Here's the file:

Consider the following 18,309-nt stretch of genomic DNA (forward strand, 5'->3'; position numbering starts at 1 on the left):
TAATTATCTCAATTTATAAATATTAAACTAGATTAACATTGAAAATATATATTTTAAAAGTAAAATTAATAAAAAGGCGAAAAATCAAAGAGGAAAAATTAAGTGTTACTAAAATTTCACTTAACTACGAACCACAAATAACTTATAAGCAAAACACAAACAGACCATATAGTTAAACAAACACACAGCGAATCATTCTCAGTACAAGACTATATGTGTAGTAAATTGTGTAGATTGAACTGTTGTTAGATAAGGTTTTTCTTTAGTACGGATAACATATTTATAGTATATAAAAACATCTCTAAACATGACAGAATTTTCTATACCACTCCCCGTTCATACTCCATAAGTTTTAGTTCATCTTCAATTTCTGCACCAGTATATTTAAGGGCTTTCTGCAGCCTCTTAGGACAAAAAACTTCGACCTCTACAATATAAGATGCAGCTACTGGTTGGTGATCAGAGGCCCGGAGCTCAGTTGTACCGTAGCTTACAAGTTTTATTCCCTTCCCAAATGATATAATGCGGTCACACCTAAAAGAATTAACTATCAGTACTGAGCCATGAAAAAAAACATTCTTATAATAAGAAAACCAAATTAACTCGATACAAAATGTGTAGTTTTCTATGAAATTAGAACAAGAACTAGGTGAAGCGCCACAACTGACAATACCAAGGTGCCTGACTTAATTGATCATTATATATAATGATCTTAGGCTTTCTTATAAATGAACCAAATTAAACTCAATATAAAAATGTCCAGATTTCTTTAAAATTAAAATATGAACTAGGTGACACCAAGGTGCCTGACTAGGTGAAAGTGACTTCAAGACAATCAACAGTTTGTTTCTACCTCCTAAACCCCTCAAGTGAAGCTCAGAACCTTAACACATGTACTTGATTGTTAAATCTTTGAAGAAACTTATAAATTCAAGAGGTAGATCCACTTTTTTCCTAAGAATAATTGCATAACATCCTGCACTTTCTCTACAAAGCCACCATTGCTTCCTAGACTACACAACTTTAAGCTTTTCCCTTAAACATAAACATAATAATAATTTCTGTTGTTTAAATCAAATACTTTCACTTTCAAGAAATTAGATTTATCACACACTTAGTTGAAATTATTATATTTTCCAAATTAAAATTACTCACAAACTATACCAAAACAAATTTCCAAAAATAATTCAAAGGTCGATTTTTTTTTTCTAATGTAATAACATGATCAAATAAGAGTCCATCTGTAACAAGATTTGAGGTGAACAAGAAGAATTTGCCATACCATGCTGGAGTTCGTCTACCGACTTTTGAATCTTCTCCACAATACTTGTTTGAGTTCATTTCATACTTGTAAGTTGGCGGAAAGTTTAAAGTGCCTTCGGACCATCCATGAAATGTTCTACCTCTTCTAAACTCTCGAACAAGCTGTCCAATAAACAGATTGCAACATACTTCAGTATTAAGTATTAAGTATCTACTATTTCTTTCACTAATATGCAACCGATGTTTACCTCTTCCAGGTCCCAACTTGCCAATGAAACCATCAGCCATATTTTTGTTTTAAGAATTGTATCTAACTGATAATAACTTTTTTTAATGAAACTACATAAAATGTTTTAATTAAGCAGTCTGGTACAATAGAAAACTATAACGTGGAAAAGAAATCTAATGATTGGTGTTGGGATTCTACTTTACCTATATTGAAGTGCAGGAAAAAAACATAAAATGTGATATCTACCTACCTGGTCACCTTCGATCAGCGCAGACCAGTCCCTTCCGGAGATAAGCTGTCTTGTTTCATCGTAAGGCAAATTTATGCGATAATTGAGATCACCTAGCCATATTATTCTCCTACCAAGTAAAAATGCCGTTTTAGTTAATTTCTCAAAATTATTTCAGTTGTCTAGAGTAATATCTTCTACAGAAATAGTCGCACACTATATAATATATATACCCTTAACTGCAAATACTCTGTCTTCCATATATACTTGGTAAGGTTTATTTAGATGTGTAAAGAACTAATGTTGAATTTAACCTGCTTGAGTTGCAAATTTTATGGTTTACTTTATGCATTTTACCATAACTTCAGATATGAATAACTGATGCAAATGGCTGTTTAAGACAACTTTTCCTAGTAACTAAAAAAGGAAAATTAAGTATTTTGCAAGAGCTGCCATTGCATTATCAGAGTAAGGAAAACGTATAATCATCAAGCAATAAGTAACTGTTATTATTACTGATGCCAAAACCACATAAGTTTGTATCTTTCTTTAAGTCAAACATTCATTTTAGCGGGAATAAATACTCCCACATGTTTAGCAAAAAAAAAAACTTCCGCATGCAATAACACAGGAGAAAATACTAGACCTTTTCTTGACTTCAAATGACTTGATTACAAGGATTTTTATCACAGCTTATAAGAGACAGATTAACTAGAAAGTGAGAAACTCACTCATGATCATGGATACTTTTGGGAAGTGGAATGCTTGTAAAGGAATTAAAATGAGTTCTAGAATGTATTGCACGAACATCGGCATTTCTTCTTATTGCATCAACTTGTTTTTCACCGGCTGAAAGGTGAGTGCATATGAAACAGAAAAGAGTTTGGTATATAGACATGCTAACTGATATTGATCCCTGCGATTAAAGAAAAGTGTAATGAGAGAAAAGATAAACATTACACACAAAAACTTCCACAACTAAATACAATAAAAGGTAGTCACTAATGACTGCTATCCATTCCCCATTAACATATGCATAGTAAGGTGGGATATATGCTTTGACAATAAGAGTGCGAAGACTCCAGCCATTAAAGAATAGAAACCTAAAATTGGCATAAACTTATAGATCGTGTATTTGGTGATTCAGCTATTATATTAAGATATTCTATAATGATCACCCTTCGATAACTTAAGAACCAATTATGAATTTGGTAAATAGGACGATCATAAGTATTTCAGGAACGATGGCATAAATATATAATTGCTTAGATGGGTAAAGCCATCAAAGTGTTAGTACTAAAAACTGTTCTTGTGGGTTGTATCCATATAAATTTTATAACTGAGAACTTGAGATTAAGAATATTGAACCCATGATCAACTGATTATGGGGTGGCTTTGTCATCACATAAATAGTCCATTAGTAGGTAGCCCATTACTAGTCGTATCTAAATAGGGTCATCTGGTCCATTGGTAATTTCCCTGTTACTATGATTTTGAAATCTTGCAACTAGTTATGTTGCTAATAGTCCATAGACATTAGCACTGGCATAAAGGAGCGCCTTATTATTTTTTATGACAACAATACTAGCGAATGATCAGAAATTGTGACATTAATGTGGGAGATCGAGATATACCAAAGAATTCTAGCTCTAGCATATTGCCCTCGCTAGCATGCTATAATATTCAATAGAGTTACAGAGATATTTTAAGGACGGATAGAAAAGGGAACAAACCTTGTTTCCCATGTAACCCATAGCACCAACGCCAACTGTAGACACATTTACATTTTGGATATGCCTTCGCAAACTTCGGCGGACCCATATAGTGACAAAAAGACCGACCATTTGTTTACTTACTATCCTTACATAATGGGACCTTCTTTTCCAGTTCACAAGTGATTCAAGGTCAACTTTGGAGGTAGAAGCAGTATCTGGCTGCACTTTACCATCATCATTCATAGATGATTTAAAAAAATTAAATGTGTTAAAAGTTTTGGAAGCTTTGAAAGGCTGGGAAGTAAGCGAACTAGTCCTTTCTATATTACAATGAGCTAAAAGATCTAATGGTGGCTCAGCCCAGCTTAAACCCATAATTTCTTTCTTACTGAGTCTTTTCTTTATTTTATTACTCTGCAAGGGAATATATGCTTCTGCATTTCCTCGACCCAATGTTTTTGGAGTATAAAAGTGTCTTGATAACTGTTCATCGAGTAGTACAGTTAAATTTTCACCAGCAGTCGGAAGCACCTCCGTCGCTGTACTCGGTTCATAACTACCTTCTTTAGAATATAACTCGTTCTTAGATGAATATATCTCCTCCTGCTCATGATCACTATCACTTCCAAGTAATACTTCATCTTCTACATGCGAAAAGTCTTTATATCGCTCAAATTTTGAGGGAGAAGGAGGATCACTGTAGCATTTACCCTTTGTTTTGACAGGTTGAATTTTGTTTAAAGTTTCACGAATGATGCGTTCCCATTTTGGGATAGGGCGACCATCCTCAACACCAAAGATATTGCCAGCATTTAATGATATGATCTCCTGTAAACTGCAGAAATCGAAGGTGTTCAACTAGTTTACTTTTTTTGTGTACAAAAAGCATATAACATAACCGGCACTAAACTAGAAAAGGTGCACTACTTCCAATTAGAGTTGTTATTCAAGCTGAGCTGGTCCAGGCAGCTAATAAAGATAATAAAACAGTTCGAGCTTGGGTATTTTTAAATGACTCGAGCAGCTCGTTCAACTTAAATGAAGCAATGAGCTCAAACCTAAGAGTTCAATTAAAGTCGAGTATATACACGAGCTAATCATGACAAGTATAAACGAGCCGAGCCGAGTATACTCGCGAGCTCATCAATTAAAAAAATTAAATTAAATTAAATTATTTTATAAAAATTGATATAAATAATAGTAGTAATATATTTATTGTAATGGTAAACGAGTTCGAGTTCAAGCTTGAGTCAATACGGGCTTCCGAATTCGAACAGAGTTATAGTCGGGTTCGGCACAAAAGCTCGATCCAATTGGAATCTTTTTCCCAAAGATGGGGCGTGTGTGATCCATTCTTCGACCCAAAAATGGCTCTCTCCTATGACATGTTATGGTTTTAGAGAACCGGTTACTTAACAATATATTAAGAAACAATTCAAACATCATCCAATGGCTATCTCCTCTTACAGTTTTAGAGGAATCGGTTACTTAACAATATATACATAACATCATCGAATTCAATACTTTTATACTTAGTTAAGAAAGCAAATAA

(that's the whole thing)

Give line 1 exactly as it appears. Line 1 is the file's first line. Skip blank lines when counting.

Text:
Consider the following 18,309-nt stretch of genomic DNA (forward strand, 5'->3'; position numbering starts at 1 on the left):